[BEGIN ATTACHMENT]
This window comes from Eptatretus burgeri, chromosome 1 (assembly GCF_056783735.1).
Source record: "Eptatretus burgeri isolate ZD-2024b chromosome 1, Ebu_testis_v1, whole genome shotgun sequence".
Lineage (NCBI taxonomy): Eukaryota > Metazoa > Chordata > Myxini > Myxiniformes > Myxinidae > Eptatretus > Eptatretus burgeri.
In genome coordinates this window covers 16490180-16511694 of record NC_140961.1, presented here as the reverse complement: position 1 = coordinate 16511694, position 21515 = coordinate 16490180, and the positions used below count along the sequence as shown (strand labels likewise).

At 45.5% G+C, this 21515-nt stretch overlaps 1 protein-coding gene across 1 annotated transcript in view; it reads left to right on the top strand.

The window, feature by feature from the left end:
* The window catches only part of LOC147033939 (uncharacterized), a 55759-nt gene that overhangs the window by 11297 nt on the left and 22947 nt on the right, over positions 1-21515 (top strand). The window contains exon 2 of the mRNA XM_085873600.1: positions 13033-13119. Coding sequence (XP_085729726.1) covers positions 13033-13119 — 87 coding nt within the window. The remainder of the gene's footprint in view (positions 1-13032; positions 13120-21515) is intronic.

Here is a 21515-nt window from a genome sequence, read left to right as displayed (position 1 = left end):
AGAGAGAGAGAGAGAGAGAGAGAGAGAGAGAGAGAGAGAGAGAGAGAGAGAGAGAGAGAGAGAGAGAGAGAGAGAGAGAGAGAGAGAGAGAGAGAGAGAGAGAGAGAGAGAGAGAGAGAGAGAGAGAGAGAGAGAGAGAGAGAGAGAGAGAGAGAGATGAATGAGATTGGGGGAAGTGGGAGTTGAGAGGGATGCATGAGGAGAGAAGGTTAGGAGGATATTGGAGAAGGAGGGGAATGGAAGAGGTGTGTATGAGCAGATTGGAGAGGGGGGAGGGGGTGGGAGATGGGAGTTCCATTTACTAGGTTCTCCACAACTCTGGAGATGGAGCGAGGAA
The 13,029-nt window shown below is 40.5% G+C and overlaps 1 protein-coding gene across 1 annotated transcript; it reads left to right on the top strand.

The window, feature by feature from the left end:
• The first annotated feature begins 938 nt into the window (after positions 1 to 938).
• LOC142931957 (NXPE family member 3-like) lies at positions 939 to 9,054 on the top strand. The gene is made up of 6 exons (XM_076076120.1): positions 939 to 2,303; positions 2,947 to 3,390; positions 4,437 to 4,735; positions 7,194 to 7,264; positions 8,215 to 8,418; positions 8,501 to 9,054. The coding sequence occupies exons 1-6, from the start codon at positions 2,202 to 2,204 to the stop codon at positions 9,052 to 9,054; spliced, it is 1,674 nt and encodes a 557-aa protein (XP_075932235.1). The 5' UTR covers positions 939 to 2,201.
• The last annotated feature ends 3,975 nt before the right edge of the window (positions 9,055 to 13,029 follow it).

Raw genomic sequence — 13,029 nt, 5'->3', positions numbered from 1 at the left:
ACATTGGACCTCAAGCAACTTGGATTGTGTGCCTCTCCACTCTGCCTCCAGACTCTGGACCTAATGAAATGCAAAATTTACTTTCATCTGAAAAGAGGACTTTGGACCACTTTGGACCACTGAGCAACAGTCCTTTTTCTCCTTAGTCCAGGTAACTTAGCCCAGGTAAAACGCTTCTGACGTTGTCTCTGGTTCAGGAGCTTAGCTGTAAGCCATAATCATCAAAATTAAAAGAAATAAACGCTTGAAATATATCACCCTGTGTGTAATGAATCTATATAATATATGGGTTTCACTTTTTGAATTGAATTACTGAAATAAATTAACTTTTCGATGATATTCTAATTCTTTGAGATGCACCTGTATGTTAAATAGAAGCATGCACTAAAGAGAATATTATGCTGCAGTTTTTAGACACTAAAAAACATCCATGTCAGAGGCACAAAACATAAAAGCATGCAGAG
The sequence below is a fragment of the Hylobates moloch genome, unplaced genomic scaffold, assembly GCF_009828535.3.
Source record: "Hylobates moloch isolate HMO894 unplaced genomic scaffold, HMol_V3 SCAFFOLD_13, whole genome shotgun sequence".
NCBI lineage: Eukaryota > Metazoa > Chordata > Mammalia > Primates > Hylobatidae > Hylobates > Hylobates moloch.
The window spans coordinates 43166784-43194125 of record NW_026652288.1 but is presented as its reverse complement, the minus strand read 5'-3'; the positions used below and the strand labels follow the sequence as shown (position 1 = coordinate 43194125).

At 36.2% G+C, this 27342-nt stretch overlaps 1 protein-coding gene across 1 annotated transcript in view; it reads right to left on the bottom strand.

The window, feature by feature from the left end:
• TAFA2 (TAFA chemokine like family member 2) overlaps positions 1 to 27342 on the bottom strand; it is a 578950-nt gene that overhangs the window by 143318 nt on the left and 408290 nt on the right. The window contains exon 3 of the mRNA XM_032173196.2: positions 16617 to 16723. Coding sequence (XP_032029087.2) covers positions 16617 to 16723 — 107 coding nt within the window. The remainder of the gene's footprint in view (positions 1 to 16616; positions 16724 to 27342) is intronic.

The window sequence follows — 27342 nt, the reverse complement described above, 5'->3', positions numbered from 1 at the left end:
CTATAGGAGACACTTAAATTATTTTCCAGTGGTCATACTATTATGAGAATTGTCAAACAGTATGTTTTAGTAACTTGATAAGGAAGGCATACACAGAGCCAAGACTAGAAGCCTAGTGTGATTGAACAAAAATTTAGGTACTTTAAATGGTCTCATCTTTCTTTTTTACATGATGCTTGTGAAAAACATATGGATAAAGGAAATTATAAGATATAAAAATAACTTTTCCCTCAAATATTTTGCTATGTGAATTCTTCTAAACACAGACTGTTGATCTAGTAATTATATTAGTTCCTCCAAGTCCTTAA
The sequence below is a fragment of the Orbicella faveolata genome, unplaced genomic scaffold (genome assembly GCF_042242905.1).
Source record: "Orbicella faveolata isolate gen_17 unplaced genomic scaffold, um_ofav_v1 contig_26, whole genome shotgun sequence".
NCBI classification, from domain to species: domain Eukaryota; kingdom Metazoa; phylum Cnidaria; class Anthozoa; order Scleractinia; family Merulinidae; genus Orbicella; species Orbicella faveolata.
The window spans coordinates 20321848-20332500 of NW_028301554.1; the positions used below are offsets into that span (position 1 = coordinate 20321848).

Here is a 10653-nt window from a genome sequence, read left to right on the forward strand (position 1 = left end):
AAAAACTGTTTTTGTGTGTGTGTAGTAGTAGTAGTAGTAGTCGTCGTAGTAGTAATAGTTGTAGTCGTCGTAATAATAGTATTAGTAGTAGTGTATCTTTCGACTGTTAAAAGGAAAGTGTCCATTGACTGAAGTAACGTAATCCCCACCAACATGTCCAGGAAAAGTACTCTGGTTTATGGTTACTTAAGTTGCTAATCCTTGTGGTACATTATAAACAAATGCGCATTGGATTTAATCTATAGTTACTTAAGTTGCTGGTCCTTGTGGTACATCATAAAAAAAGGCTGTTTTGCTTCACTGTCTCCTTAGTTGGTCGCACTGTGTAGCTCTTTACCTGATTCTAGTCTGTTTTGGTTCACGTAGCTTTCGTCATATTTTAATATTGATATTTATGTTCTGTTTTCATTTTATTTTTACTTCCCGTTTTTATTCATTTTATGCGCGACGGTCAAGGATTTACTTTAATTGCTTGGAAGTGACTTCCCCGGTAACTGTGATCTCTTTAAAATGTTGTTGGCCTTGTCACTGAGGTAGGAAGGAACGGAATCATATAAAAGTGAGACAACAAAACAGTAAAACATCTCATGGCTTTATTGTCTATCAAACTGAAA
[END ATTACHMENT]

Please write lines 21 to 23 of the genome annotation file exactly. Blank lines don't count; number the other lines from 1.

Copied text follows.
At 36.2% G+C, this 27342-nt stretch overlaps 1 protein-coding gene across 1 annotated transcript in view; it reads right to left on the bottom strand.

The window, feature by feature from the left end:
• TAFA2 (TAFA chemokine like family member 2) overlaps positions 1 to 27342 on the bottom strand; it is a 578950-nt gene that overhangs the window by 143318 nt on the left and 408290 nt on the right. The window contains exon 3 of the mRNA XM_032173196.2: positions 16617 to 16723. Coding sequence (XP_032029087.2) covers positions 16617 to 16723 — 107 coding nt within the window. The remainder of the gene's footprint in view (positions 1 to 16616; positions 16724 to 27342) is intronic.